With a short Busch career and only one Cup start, Sam Ard never was considered one of NASCAR's superstars.
But his three seasons as a full-time racer were stellar. He finished second in the 1982 Busch standings and then won consecutive championships in 1983 and 1984. He earned his first title by winning 10 races — a record that stands today.
Harvick furiously chased Ard's record last season. He fell one win short, but brought attention to Ard's plight in the process.
After the Ards wrote NASCAR asking for $24,000 to help pay off their trailer, NASCAR and Richmond International Raceway held an auction that raised $36,000 before taxes ate up a chunk of the money.
But Harvick, who has never met Ard but knows about his legacy because his wife, DeLana, grew up rooting for him, couldn't shake the need to do more. So he got together with Earnhardt Jr. to raise money from other drivers. Neither told Ard they were responsible — even after anonymously dropping "a good amount" of money into the Sam Ard Care Fund.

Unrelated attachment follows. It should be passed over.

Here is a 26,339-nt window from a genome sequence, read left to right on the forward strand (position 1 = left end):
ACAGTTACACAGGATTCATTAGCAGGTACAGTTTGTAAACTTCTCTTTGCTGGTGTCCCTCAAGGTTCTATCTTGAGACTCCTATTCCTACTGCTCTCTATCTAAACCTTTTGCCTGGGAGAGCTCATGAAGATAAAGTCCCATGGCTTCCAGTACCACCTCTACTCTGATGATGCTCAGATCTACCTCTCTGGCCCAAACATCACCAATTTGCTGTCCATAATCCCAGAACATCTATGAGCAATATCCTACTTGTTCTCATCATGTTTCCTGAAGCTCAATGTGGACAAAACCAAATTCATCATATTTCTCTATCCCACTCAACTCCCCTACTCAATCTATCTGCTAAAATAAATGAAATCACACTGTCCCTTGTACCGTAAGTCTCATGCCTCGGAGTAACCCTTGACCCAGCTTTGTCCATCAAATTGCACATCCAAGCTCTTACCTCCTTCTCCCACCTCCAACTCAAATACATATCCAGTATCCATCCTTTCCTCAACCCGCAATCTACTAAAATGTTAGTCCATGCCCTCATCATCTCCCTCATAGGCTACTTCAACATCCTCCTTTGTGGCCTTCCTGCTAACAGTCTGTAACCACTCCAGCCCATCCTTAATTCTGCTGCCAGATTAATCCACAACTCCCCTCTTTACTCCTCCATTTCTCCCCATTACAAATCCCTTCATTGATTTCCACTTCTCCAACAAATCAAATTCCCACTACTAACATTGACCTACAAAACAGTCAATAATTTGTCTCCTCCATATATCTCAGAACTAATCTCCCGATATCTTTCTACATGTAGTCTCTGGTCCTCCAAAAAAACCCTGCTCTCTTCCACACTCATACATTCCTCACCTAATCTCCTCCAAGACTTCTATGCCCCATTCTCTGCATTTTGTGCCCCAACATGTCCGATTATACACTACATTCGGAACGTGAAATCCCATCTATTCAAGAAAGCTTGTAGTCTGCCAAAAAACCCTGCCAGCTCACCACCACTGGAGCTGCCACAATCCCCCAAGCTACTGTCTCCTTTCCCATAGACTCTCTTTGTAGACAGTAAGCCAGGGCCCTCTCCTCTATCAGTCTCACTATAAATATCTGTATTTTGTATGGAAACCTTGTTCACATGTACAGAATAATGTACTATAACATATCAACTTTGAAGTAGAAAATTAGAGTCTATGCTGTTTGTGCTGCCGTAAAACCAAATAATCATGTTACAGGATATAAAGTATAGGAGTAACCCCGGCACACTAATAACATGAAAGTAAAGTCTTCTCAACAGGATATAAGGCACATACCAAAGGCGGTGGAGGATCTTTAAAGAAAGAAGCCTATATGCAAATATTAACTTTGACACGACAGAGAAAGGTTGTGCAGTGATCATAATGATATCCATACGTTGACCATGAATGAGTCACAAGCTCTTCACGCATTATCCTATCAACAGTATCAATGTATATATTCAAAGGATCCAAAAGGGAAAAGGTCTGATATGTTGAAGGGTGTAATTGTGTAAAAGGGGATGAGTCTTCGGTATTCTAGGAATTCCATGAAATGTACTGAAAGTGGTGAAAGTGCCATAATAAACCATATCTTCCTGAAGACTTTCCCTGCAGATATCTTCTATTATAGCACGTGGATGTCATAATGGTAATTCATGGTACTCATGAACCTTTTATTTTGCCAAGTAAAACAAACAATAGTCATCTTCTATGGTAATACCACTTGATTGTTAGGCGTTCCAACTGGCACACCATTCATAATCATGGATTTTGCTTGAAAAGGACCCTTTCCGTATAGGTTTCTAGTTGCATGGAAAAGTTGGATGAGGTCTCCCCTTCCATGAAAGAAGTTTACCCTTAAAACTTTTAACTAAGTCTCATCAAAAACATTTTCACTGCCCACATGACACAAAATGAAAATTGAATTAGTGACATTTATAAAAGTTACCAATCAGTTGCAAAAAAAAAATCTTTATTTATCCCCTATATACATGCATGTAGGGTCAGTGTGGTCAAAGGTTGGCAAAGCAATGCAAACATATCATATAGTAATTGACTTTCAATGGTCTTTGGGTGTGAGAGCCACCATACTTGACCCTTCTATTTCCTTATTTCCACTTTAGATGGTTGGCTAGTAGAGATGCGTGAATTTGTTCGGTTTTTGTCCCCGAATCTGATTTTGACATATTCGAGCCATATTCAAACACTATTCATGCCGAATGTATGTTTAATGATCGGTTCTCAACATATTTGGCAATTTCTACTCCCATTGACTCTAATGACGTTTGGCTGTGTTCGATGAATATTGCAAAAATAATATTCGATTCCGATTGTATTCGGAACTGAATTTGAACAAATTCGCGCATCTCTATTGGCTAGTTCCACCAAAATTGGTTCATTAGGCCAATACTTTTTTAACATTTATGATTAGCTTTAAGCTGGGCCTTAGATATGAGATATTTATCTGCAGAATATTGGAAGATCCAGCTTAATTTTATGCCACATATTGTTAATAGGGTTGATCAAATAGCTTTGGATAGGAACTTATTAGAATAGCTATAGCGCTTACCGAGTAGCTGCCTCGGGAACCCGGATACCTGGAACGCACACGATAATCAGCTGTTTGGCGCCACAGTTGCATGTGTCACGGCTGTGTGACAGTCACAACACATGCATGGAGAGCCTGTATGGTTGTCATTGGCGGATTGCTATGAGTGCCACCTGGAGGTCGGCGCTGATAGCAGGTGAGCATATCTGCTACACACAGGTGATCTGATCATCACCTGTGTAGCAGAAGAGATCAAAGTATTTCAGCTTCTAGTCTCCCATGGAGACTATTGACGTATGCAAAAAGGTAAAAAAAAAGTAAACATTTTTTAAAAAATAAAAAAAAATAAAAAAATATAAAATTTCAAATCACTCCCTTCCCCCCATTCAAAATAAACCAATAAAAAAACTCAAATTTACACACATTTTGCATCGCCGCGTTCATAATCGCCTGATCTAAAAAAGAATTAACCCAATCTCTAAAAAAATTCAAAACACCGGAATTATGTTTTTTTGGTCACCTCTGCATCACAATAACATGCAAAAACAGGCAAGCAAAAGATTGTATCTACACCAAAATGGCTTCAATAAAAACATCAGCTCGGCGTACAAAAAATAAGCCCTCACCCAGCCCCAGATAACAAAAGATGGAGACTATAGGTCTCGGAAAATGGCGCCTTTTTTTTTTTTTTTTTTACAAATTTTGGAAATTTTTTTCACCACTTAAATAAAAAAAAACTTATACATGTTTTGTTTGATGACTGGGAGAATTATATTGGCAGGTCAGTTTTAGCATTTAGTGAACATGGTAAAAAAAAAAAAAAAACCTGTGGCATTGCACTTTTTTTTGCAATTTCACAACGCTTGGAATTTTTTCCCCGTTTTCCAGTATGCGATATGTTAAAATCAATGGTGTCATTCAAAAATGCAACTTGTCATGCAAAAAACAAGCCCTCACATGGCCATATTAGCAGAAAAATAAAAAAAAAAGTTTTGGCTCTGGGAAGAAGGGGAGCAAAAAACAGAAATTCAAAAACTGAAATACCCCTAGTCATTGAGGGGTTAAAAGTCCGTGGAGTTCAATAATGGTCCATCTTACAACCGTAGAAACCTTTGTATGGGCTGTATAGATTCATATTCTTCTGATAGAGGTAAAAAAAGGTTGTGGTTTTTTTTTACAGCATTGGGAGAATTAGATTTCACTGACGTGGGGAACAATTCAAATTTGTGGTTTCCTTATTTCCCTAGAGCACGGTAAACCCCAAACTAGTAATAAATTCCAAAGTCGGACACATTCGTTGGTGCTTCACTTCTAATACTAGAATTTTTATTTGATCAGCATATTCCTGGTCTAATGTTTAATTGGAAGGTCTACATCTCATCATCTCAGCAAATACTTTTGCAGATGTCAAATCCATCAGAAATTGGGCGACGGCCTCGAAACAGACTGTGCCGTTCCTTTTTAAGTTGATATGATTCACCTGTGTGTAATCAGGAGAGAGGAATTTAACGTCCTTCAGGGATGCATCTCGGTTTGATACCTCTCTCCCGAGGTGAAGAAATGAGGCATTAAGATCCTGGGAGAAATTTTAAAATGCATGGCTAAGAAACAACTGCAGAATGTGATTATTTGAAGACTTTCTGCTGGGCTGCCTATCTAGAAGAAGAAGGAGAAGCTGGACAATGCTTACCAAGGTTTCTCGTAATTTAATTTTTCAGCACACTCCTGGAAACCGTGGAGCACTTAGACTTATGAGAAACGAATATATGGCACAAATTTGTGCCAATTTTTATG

"You look at a lot of these guys who have raced and made our sport what it is today, and they don't have anything," Harvick said. "We are reaping the benefits from their aches and pains, the things that they did several years ago, and it's really not fair to leave them hanging. It just kind of rubs me the wrong way."
A lot of drivers feel a responsibility to the men who came before them and would welcome a system to honor and aid them.
"Jack Ingram, Sam Ard, Bobby Allison — those guys created an excitement about our sport that has made it wonderful, and I think we have to be careful as a generation to make sure we don't forget that," said Jeff Burton. "One of the things that I think should fall on the shoulders of all the current drivers is that we need to leave the sport better than it was when we got here. Because they damn sure did."
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